Timber management is the only thing we do other than a feeble attempt at managing beavers.

We do keep the camp area trimmed and thinned like a park.

Last edited by Johnny44; 02-23-2021 at 08:53 PM.
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Old 02-23-2021, 09:03 PM   #3
merlin
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get rid of some mesquite and cactus every year
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Old 02-23-2021, 09:34 PM   #4
bowhuntertx
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Default Habitat management

I probably spend more time doing habitat improvement than anything else. I really enjoy it. My main activities include hack n squirt for invasive trees or non-mast producing trees. Ive been working to get my oaks freed from the many other species filling up the canopy. I also enjoy prescribed burns, our last was in April and have another that should be going within the next few weeks.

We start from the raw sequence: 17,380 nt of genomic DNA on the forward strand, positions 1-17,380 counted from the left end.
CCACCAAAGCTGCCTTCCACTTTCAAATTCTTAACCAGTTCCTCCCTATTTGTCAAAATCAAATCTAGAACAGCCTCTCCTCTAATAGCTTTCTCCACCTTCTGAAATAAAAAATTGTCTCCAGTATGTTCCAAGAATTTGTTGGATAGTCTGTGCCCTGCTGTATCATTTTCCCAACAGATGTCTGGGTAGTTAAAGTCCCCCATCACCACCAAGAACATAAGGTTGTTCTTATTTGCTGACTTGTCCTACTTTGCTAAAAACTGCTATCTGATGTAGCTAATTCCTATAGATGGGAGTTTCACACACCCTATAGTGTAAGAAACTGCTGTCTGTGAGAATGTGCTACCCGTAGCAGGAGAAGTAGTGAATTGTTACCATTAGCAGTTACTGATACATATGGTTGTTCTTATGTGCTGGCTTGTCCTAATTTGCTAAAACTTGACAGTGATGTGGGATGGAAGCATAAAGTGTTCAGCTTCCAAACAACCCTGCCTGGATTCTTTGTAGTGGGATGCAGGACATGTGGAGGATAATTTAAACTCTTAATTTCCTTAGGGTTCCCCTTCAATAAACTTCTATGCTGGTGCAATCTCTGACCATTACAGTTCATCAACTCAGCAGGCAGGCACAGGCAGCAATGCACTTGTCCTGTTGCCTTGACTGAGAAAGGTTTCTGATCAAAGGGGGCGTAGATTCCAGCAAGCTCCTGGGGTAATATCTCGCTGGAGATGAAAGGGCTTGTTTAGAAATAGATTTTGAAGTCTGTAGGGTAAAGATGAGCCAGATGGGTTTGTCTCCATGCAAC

Weve been mechanically removing cedar as well. Ive got more ERC than youd ever want.
Food plots in the spring for soil improvement, followed up with cereal grains and turnips for the fall.


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Old 02-24-2021, 08:28 AM   #5
Razrbk89
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Try to plant about 25 acres of food plots, fertilize pasture and spread clover & lezpedeza, thin timber, disc & burn on rotations.